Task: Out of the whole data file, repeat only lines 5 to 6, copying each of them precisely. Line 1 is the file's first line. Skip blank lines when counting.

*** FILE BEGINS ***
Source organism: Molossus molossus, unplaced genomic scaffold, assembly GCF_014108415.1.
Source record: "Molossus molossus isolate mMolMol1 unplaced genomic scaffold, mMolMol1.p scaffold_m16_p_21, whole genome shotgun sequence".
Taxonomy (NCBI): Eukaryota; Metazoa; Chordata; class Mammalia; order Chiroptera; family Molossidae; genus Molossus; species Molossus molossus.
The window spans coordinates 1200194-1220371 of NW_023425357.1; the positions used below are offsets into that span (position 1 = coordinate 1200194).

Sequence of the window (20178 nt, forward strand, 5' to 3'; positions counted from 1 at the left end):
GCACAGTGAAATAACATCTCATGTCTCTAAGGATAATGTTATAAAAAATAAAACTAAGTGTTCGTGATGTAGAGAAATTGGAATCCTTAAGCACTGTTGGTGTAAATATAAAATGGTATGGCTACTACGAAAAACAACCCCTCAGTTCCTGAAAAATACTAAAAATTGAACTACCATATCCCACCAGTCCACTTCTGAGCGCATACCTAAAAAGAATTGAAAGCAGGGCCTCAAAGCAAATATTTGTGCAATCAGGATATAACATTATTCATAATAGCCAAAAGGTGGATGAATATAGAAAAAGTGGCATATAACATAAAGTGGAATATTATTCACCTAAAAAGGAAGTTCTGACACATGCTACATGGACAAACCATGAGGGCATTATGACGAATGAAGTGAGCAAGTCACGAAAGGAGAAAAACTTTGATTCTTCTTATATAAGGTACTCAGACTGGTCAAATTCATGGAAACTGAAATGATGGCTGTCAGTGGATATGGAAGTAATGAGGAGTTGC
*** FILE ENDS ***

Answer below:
Sequence of the window (20178 nt, forward strand, 5' to 3'; positions counted from 1 at the left end):
GCACAGTGAAATAACATCTCATGTCTCTAAGGATAATGTTATAAAAAATAAAACTAAGTGTTCGTGATGTAGAGAAATTGGAATCCTTAAGCACTGTTGGTGTAAATATAAAATGGTATGGCTACTACGAAAAACAACCCCTCAGTTCCTGAAAAATACTAAAAATTGAACTACCATATCCCACCAGTCCACTTCTGAGCGCATACCTAAAAAGAATTGAAAGCAGGGCCTCAAAGCAAATATTTGTGCAATCAGGATATAACATTATTCATAATAGCCAAAAGGTGGATGAATATAGAAAAAGTGGCATATAACATAAAGTGGAATATTATTCACCTAAAAAGGAAGTTCTGACACATGCTACATGGACAAACCATGAGGGCATTATGACGAATGAAGTGAGCAAGTCACGAAAGGAGAAAAACTTTGATTCTTCTTATATAAGGTACTCAGACTGGTCAAATTCATGGAAACTGAAATGATGGCTGTCAGTGGATATGGAAGTAATGAGGAGTTGC